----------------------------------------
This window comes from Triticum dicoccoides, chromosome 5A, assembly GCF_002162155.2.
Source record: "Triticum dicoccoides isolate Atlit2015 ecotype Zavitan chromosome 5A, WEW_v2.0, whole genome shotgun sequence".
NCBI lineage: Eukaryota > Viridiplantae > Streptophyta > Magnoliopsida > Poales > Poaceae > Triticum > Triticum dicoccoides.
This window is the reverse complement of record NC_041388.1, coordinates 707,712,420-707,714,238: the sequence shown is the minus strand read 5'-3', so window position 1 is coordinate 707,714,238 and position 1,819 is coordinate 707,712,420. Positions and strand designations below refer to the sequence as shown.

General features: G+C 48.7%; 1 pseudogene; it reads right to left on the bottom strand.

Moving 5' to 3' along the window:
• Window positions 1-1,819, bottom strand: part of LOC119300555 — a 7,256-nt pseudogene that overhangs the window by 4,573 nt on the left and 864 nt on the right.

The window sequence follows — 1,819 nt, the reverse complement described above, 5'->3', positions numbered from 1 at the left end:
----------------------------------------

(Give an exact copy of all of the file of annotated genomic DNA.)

This window comes from Triticum dicoccoides, chromosome 5A, assembly GCF_002162155.2.
Source record: "Triticum dicoccoides isolate Atlit2015 ecotype Zavitan chromosome 5A, WEW_v2.0, whole genome shotgun sequence".
NCBI lineage: Eukaryota > Viridiplantae > Streptophyta > Magnoliopsida > Poales > Poaceae > Triticum > Triticum dicoccoides.
This window is the reverse complement of record NC_041388.1, coordinates 707,712,420-707,714,238: the sequence shown is the minus strand read 5'-3', so window position 1 is coordinate 707,714,238 and position 1,819 is coordinate 707,712,420. Positions and strand designations below refer to the sequence as shown.

General features: G+C 48.7%; 1 pseudogene; it reads right to left on the bottom strand.

Moving 5' to 3' along the window:
• Window positions 1-1,819, bottom strand: part of LOC119300555 — a 7,256-nt pseudogene that overhangs the window by 4,573 nt on the left and 864 nt on the right.

The window sequence follows — 1,819 nt, the reverse complement described above, 5'->3', positions numbered from 1 at the left end: